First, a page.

Chinese graduate students create low-cost, inconspicuous garment whose patterns block AI cameras from recognising wearer as human
Chinese graduate students have created a plain-looking garment that prevents artificial intelligence systems monitoring cameras from recognising the wearer as human.
The InvisDefense coat relies on printed patterns for daytime use and includes a series of heat-generating elements to throw off infrared cameras at night.
Professor Wang Zheng of the school of computer science at Wuhan University oversaw the project, which won first prize in a contest sponsored by Huawei Technologies on 27 November as part of the China Postgraduate Innovation and Practice Competitions.
The researchers’ paper is to be presented at the AAAI 2023 AI conference to be held in Washington, DC in February.
Wang said the research could be used to create stealth military uniforms or by AI researchers to improve recognition models.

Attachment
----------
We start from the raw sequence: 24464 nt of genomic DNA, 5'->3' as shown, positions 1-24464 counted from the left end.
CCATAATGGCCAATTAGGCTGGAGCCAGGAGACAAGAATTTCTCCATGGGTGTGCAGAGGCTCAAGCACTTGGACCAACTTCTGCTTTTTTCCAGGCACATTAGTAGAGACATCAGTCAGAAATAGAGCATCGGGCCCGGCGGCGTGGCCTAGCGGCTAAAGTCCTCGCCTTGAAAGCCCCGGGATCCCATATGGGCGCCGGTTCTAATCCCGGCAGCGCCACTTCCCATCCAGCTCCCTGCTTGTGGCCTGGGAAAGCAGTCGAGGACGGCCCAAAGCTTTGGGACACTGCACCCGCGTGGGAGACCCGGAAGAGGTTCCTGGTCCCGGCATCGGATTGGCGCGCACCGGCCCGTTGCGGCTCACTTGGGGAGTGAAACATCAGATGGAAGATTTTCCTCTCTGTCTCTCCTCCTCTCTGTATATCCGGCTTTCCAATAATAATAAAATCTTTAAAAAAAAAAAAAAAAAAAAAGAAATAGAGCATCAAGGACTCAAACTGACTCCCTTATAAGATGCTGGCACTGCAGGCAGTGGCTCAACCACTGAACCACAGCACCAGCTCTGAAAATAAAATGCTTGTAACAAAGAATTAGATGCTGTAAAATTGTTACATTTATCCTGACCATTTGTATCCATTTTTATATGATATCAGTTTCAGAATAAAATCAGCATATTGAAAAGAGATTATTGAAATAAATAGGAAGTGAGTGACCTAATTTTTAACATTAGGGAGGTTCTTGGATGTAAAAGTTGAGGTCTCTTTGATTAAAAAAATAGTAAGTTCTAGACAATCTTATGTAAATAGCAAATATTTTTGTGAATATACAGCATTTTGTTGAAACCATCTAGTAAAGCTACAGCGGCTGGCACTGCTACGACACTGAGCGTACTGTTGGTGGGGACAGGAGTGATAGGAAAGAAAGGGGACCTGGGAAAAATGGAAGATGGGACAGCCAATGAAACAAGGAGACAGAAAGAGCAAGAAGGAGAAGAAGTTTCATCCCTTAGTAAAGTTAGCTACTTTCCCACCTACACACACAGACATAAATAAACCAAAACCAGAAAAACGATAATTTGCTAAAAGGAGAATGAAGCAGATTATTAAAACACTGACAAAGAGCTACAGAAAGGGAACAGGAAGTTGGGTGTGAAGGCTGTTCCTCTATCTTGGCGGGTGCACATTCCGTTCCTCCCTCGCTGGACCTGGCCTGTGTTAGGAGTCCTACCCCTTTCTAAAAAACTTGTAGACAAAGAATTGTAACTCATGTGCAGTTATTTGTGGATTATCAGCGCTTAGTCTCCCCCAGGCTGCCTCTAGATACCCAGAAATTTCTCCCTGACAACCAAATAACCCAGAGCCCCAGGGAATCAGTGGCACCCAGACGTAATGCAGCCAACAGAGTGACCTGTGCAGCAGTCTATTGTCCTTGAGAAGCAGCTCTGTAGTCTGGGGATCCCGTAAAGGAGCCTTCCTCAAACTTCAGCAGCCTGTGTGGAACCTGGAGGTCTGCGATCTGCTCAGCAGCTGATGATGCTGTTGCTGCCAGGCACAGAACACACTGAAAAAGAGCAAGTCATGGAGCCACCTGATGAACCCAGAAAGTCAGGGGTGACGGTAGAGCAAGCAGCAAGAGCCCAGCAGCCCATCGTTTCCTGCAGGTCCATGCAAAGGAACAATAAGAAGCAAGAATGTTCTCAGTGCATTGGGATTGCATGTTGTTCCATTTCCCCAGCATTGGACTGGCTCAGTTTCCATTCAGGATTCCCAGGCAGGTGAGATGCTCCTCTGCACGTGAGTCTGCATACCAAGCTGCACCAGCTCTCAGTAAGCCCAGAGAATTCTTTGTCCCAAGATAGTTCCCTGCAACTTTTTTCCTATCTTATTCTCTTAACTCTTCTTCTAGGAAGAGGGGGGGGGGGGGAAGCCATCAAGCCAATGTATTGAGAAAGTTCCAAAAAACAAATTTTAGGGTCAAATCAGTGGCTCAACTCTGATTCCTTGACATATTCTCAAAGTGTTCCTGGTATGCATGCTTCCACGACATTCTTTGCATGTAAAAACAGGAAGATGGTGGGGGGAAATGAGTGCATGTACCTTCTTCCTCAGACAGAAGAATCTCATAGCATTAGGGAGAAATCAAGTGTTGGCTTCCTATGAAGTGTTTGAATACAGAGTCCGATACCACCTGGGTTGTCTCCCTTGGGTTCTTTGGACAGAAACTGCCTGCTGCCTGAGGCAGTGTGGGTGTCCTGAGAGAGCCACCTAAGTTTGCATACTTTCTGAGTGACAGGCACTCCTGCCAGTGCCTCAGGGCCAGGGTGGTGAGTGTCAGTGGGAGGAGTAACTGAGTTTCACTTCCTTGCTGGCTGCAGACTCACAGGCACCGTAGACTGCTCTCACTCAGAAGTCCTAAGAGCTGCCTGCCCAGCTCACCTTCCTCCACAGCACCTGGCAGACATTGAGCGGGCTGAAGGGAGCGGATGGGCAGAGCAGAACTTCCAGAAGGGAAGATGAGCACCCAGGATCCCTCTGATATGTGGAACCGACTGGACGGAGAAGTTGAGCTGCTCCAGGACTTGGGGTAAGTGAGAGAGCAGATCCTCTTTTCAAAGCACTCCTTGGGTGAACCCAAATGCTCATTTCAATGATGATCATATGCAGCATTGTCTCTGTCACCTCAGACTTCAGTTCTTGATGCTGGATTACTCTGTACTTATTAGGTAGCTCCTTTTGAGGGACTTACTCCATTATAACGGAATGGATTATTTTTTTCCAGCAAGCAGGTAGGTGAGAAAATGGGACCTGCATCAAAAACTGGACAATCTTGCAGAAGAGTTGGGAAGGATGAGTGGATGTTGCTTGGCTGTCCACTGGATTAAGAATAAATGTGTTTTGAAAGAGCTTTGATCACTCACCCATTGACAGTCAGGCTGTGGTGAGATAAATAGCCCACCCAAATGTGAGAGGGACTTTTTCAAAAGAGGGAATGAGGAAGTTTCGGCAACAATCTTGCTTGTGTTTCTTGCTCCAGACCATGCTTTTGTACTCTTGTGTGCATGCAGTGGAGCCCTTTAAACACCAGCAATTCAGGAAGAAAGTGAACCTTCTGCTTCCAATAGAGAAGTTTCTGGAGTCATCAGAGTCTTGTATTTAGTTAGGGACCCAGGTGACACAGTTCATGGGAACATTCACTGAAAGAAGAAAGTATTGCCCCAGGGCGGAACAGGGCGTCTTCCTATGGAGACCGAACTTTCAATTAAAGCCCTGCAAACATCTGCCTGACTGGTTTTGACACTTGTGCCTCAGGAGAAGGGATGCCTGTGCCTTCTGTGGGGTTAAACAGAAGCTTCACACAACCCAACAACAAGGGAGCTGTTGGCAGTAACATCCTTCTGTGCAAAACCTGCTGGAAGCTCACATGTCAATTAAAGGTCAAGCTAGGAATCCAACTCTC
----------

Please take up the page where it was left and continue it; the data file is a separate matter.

“Our InvisDefense allows the camera to capture you, but it cannot tell if you are human,” he said.
PhD student Wei Hui, who created the core anti-AI algorithm, said a major difficulty was creating a pattern that would confuse AI surveillance cameras without appearing conspicuous to humans.
“Traditionally, researchers used bright images to interfere with machine vision and it did work,” he said. “But it stands out to human eyes, making the user even more conspicuous.
“We use algorithms to design the least conspicuous patterns that can disable computer vision.”
The team tested nearly 700 patterns within three months to find the right balance.
The researchers also looked to find an economical solution, with Wang saying the finished result costs less than 500 yuan (£58).
He said the cameras’ accuracy was reduced by some 57 percent, and could be higher with further experimentation.
“Our results prove that there are still loopholes in current artificial intelligence technology and computer recognition technology, researchers could use our algorithms to improve current models,” Wang said.
“InvisDefense might also be used in anti-drone combat or human-machine confrontation on the battlefield.”